August Macro Economy Recap

  • China official PMI slipped into contraction territory while an unofficial survey pointed to an expansion for the first time in 17 months. The government’s manufacturing Purchasing Managers’ Index (PMI) came in at 49.9 in July, versus the 50.0 in June. Whereas the unofficial reading expanded rose above the key 50 level for the first time since February 2015. The index reported was at 50.6 for July, compared with 48.6 in June. (August 1)

  • Japan cabinet approved an economic stimulus package worth 28.1 trillion yen today, in a bid to pull Japan out of deflation and shore up the economy, Bank of Japan held negative interest rate unchanged (August 2)

  • The Reserve Bank of Australia has cut the official interest rate to a fresh low of just 1.5% (August 2)

  • China’s export and import fell in July. Imports fell 12.5% from a year earlier, exports fell 4.4 % on-year, the General Administration of Customs said, adding that it expects pressure on shipments likely will start to ease in October. That resulted in a trade surplus of USD52.31 billion in July, versus June’s USD48.11 billion. (August 7 )

  • India central bank held interest rate unchanged (August 10)

  • New Zealand central bank cut its benchmark rate by a quarter point to 2 percent, a fresh record low (August 11)

  • IMF predicts China GDP will grow 6.5% this year, compared with China’s own target of 6.5%, in its latest report today, but urged China to shift away from policy attention on GDP growth to focus more on other economic indicators (August 13)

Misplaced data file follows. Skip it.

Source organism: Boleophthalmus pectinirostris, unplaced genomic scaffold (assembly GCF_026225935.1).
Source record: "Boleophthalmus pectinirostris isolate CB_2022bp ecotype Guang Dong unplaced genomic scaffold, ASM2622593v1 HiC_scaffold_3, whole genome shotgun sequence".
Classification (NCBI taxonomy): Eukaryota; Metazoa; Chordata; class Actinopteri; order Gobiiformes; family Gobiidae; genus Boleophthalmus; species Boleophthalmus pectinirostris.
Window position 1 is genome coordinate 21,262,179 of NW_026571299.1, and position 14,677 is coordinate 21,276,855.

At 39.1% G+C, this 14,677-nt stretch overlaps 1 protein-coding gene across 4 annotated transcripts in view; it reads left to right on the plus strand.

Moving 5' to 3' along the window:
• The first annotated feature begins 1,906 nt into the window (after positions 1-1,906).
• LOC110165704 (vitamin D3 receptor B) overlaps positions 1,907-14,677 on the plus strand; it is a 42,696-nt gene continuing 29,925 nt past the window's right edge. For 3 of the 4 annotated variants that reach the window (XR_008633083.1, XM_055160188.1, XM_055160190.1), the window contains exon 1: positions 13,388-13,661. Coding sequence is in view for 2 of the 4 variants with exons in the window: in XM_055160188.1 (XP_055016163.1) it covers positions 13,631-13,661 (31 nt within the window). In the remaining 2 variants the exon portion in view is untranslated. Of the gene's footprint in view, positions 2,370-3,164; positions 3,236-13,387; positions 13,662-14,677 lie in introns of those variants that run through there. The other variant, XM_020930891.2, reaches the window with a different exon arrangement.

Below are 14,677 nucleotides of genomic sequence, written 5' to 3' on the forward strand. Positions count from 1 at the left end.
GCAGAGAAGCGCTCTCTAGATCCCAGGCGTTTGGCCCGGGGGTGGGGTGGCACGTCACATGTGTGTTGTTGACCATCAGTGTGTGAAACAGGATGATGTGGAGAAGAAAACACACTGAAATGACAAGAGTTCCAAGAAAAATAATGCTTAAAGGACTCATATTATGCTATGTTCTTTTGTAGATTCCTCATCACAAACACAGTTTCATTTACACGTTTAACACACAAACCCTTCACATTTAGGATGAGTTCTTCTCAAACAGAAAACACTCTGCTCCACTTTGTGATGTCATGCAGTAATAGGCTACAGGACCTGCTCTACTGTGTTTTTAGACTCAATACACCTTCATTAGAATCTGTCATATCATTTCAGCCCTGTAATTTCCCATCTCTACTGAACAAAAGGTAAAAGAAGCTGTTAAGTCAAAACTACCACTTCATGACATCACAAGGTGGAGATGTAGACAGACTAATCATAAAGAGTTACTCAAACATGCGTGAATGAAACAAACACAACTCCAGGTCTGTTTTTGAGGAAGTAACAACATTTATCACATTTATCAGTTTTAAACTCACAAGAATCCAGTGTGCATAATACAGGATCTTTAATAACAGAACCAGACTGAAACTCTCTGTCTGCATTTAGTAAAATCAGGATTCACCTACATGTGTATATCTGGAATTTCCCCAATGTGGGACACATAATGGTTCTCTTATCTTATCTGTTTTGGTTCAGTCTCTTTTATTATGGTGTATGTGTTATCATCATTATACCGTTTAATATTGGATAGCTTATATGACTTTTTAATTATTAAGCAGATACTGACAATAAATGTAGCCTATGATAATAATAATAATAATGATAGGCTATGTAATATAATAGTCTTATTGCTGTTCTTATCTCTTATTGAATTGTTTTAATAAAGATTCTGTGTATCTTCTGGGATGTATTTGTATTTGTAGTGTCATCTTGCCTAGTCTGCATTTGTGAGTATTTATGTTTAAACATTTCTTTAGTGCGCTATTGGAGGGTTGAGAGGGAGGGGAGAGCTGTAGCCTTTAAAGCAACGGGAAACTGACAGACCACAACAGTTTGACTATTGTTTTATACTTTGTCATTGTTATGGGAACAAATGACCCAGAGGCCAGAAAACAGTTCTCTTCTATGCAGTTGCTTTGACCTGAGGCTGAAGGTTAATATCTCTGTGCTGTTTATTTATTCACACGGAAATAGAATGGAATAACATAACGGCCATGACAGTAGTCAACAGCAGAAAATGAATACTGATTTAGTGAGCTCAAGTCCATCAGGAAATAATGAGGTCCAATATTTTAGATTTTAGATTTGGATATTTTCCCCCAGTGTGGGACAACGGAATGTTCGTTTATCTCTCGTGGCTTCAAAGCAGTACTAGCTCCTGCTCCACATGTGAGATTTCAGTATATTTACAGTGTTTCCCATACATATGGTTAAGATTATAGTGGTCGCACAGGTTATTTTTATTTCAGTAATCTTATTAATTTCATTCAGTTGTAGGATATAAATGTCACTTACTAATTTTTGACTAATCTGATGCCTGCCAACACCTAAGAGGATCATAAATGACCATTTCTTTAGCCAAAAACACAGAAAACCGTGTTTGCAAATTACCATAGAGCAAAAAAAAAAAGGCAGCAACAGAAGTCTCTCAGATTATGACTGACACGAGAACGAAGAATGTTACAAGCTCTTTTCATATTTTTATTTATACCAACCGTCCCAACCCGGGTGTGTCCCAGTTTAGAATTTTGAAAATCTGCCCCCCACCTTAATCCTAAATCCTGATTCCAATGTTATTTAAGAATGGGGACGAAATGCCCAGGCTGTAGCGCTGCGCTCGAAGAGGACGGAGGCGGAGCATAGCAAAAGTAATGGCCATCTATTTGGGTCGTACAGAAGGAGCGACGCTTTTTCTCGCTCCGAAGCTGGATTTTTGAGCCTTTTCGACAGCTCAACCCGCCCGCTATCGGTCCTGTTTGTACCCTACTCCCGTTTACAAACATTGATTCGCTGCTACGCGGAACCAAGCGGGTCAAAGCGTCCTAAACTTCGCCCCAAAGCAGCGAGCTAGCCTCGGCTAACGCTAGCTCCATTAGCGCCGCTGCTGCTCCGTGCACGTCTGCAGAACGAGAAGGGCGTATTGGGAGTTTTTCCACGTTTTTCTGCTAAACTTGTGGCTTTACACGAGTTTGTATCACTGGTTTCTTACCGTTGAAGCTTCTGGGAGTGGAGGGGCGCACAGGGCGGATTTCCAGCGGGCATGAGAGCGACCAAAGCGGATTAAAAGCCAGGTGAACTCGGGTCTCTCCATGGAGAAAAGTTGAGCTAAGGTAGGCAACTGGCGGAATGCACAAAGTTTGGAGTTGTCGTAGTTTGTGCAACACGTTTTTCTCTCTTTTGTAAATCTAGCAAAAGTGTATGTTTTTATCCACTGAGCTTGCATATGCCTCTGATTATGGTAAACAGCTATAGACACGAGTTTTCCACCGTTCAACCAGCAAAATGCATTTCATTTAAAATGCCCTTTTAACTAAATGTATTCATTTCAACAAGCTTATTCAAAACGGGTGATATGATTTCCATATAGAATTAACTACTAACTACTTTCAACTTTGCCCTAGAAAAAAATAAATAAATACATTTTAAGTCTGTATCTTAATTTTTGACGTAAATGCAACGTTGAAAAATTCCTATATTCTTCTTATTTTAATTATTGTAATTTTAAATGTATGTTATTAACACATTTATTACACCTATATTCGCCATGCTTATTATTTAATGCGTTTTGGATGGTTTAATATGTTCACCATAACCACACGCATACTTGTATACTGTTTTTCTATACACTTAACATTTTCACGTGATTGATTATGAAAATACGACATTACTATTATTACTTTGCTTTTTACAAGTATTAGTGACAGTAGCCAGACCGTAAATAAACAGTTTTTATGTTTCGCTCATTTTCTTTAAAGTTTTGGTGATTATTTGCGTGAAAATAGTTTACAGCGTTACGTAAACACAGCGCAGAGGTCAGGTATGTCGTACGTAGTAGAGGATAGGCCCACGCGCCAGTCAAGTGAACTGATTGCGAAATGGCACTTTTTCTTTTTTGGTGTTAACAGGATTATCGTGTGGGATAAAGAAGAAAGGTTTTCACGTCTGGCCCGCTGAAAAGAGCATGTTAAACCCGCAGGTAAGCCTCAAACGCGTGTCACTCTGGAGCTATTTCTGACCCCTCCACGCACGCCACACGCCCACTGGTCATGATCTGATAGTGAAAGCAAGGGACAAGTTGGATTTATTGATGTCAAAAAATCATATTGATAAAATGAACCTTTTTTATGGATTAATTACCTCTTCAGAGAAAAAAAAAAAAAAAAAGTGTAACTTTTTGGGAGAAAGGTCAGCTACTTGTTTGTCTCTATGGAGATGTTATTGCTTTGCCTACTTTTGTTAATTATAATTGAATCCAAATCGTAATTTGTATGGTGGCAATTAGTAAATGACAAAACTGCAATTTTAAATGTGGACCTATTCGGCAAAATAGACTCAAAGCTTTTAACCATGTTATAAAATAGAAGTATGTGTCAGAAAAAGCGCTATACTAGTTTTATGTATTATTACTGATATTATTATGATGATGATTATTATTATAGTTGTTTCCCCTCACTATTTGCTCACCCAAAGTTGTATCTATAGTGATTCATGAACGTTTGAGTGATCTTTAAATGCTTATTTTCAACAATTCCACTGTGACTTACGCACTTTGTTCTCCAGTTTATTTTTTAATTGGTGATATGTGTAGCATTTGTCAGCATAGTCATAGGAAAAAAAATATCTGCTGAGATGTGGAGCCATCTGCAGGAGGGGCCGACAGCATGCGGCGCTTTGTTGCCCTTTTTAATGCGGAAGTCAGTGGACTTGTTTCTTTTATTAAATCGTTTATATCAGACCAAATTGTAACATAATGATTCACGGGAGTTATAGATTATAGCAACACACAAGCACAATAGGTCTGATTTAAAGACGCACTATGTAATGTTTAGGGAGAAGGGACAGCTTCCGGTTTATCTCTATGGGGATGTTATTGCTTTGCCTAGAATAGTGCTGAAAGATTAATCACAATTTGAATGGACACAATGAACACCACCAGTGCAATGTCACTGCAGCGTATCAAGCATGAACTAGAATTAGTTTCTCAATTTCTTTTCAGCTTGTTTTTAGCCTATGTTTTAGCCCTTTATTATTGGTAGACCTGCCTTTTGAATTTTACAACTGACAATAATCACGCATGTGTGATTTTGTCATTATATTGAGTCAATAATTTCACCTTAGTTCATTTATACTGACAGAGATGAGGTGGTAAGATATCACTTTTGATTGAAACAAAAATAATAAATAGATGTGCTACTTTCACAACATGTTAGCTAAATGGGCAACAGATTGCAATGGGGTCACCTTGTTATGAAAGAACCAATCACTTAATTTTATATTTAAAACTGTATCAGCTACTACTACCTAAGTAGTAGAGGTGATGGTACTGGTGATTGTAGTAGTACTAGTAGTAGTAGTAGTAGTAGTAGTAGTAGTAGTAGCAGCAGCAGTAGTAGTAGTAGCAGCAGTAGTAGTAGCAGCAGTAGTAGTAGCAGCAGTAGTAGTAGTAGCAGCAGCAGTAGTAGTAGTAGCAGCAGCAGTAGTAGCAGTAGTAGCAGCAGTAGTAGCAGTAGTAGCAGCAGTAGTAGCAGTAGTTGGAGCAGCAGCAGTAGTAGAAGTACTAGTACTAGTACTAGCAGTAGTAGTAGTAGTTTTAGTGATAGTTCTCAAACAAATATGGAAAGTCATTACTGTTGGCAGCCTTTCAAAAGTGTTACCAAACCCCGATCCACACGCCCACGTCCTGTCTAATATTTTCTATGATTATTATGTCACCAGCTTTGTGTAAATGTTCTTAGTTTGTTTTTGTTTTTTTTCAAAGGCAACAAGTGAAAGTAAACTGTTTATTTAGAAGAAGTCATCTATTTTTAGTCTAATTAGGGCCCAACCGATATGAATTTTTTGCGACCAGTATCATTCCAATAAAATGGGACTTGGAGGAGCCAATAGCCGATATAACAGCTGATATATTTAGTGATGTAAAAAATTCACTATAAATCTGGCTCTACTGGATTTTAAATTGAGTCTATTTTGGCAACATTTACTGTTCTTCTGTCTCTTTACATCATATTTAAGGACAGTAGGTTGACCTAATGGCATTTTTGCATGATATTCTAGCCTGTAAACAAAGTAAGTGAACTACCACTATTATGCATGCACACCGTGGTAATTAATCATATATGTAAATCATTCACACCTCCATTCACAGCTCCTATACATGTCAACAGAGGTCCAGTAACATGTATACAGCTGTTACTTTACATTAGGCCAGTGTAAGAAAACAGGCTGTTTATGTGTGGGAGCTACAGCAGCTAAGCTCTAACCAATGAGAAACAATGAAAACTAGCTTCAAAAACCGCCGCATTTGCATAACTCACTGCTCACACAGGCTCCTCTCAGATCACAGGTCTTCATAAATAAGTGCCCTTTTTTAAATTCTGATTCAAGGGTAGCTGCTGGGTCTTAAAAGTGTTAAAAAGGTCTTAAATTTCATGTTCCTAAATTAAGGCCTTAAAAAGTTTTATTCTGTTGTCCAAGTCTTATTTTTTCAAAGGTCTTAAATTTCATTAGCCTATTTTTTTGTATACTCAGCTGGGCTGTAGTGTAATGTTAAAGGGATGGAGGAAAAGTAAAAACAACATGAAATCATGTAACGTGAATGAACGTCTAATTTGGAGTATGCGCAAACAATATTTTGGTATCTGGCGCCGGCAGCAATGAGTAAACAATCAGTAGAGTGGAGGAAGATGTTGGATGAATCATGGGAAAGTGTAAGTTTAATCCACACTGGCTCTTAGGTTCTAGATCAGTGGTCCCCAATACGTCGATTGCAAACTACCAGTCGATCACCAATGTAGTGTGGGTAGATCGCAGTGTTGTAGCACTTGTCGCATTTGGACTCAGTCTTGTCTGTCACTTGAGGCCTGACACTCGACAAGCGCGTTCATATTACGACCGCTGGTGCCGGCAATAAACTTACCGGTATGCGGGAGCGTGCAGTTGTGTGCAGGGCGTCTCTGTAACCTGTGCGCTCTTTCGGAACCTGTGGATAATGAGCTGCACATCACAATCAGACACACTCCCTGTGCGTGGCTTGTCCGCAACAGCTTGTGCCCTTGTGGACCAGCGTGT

• Singapore’s consumer price index inflation dropped for the 21st consecutive month in July, housing rental prices decreased 4% month-on-month during the quarter (August 23)

  • Macau economy contracted 7.1% in the second quarter, slower than the 10% year -on-year contraction (August 30)

This month’s market view highlight, HSBC economist’s view on China’s industry overcapacity problem-

Chinese government has identified six industries with overcapacity problems – coal, steel, aluminium, shipbuilding, cement and flat glass. Some are working at less than 70% of capacity. Most are also heavily indebted, with the liabilities-to-assets ratios of aluminium and shipbuilding close to 80% compared with an average of 56% for the rest of industry. This debt burden and overcapacity mean the six sectors have low profitability. The percentage of loss-making firms in sectors with overcapacity is twice the industrial average. State-owned enterprises (SOE) have a strong presence in these sectors. The coexistence of overcapacity and under-investment has thus become a key challenge for China, HSBC China economist Qu Hongbin said.

Tackling overcapacity means speeding up SOE reforms and encouraging the liquidation and restructuring of zombie companies. “Banks must recognize non-performing loans so that credit can be re-directed to more efficient industries. Market forces rather than government initiatives should play the key role in allocating resources.” Qu said. If the government refrains from intervention in enterprises’ investment decisions and stops supporting inefficient, loss-making SOEs, it would not only help those businesses to operate in a manner more aligned with market movements but would also give private firms a level playing field, Qu said in a report on China’s capital contradiction report. (August 4)